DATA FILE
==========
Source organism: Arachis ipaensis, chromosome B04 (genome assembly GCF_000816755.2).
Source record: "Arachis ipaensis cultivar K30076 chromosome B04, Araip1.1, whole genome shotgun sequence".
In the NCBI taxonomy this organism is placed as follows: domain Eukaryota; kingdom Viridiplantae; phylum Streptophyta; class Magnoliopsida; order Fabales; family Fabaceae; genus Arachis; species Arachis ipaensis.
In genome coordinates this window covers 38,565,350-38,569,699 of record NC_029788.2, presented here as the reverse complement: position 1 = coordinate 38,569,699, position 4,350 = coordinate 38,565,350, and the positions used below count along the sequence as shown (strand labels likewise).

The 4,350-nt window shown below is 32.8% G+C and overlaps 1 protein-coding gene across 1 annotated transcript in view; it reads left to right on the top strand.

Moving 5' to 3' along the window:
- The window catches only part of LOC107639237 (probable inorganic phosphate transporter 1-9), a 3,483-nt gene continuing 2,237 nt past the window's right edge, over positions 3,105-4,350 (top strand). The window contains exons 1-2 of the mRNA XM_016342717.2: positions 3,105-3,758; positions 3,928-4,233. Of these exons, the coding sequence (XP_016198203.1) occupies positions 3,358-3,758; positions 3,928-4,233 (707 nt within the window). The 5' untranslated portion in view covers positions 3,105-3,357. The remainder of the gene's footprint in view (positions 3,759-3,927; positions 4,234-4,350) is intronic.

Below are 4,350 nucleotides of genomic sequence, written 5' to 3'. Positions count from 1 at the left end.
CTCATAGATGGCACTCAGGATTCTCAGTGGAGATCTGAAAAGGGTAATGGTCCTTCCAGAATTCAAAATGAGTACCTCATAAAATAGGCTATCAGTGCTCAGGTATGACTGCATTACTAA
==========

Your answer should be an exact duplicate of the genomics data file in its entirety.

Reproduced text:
Source organism: Arachis ipaensis, chromosome B04 (genome assembly GCF_000816755.2).
Source record: "Arachis ipaensis cultivar K30076 chromosome B04, Araip1.1, whole genome shotgun sequence".
In the NCBI taxonomy this organism is placed as follows: domain Eukaryota; kingdom Viridiplantae; phylum Streptophyta; class Magnoliopsida; order Fabales; family Fabaceae; genus Arachis; species Arachis ipaensis.
In genome coordinates this window covers 38,565,350-38,569,699 of record NC_029788.2, presented here as the reverse complement: position 1 = coordinate 38,569,699, position 4,350 = coordinate 38,565,350, and the positions used below count along the sequence as shown (strand labels likewise).

The 4,350-nt window shown below is 32.8% G+C and overlaps 1 protein-coding gene across 1 annotated transcript in view; it reads left to right on the top strand.

Moving 5' to 3' along the window:
- The window catches only part of LOC107639237 (probable inorganic phosphate transporter 1-9), a 3,483-nt gene continuing 2,237 nt past the window's right edge, over positions 3,105-4,350 (top strand). The window contains exons 1-2 of the mRNA XM_016342717.2: positions 3,105-3,758; positions 3,928-4,233. Of these exons, the coding sequence (XP_016198203.1) occupies positions 3,358-3,758; positions 3,928-4,233 (707 nt within the window). The 5' untranslated portion in view covers positions 3,105-3,357. The remainder of the gene's footprint in view (positions 3,759-3,927; positions 4,234-4,350) is intronic.

Below are 4,350 nucleotides of genomic sequence, written 5' to 3'. Positions count from 1 at the left end.
CTCATAGATGGCACTCAGGATTCTCAGTGGAGATCTGAAAAGGGTAATGGTCCTTCCAGAATTCAAAATGAGTACCTCATAAAATAGGCTATCAGTGCTCAGGTATGACTGCATTACTAA